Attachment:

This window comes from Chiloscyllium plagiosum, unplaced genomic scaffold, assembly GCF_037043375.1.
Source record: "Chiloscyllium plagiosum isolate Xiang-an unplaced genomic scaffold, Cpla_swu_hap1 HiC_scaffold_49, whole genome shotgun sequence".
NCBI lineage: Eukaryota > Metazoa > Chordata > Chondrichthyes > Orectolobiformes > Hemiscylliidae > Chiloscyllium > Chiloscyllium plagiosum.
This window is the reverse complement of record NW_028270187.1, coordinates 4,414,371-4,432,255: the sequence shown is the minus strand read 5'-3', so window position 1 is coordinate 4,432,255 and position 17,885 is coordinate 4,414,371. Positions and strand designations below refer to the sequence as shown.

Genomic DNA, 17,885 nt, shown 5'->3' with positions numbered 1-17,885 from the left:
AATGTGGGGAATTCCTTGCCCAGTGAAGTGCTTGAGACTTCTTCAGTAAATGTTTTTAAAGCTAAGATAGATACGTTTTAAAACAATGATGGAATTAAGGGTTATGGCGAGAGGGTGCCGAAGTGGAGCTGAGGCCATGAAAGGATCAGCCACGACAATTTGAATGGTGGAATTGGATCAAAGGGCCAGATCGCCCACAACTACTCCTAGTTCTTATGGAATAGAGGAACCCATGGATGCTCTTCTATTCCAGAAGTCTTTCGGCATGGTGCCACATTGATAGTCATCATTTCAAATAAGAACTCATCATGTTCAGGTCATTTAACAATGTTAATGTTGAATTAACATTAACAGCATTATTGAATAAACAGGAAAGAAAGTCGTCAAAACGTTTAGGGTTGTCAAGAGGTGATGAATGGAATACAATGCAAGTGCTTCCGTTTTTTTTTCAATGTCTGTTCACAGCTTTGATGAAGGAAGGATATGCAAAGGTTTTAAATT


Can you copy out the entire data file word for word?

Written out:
This window comes from Chiloscyllium plagiosum, unplaced genomic scaffold, assembly GCF_037043375.1.
Source record: "Chiloscyllium plagiosum isolate Xiang-an unplaced genomic scaffold, Cpla_swu_hap1 HiC_scaffold_49, whole genome shotgun sequence".
NCBI lineage: Eukaryota > Metazoa > Chordata > Chondrichthyes > Orectolobiformes > Hemiscylliidae > Chiloscyllium > Chiloscyllium plagiosum.
This window is the reverse complement of record NW_028270187.1, coordinates 4,414,371-4,432,255: the sequence shown is the minus strand read 5'-3', so window position 1 is coordinate 4,432,255 and position 17,885 is coordinate 4,414,371. Positions and strand designations below refer to the sequence as shown.

Genomic DNA, 17,885 nt, shown 5'->3' with positions numbered 1-17,885 from the left:
AATGTGGGGAATTCCTTGCCCAGTGAAGTGCTTGAGACTTCTTCAGTAAATGTTTTTAAAGCTAAGATAGATACGTTTTAAAACAATGATGGAATTAAGGGTTATGGCGAGAGGGTGCCGAAGTGGAGCTGAGGCCATGAAAGGATCAGCCACGACAATTTGAATGGTGGAATTGGATCAAAGGGCCAGATCGCCCACAACTACTCCTAGTTCTTATGGAATAGAGGAACCCATGGATGCTCTTCTATTCCAGAAGTCTTTCGGCATGGTGCCACATTGATAGTCATCATTTCAAATAAGAACTCATCATGTTCAGGTCATTTAACAATGTTAATGTTGAATTAACATTAACAGCATTATTGAATAAACAGGAAAGAAAGTCGTCAAAACGTTTAGGGTTGTCAAGAGGTGATGAATGGAATACAATGCAAGTGCTTCCGTTTTTTTTTCAATGTCTGTTCACAGCTTTGATGAAGGAAGGATATGCAAAGGTTTTAAATT